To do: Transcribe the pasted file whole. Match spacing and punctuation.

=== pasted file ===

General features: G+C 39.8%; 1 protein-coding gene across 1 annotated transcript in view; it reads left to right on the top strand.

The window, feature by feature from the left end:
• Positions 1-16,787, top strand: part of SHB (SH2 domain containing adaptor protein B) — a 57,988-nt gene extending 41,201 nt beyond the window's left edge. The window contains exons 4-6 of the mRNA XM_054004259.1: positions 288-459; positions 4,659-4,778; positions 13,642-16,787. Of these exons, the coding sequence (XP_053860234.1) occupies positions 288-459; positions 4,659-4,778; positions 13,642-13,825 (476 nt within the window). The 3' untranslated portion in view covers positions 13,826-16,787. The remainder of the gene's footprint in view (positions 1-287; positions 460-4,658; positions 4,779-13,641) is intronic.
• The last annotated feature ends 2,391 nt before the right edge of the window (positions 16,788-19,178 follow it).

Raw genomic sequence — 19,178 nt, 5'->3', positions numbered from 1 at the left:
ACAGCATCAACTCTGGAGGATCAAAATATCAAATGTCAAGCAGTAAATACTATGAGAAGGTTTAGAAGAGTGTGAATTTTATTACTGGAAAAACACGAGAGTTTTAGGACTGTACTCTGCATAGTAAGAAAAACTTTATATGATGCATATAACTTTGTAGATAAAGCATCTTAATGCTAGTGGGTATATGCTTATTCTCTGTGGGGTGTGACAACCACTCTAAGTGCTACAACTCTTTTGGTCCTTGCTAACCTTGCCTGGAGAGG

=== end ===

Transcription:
General features: G+C 39.8%; 1 protein-coding gene across 1 annotated transcript in view; it reads left to right on the top strand.

The window, feature by feature from the left end:
• Positions 1-16,787, top strand: part of SHB (SH2 domain containing adaptor protein B) — a 57,988-nt gene extending 41,201 nt beyond the window's left edge. The window contains exons 4-6 of the mRNA XM_054004259.1: positions 288-459; positions 4,659-4,778; positions 13,642-16,787. Of these exons, the coding sequence (XP_053860234.1) occupies positions 288-459; positions 4,659-4,778; positions 13,642-13,825 (476 nt within the window). The 3' untranslated portion in view covers positions 13,826-16,787. The remainder of the gene's footprint in view (positions 1-287; positions 460-4,658; positions 4,779-13,641) is intronic.
• The last annotated feature ends 2,391 nt before the right edge of the window (positions 16,788-19,178 follow it).

Raw genomic sequence — 19,178 nt, 5'->3', positions numbered from 1 at the left:
ACAGCATCAACTCTGGAGGATCAAAATATCAAATGTCAAGCAGTAAATACTATGAGAAGGTTTAGAAGAGTGTGAATTTTATTACTGGAAAAACACGAGAGTTTTAGGACTGTACTCTGCATAGTAAGAAAAACTTTATATGATGCATATAACTTTGTAGATAAAGCATCTTAATGCTAGTGGGTATATGCTTATTCTCTGTGGGGTGTGACAACCACTCTAAGTGCTACAACTCTTTTGGTCCTTGCTAACCTTGCCTGGAGAGG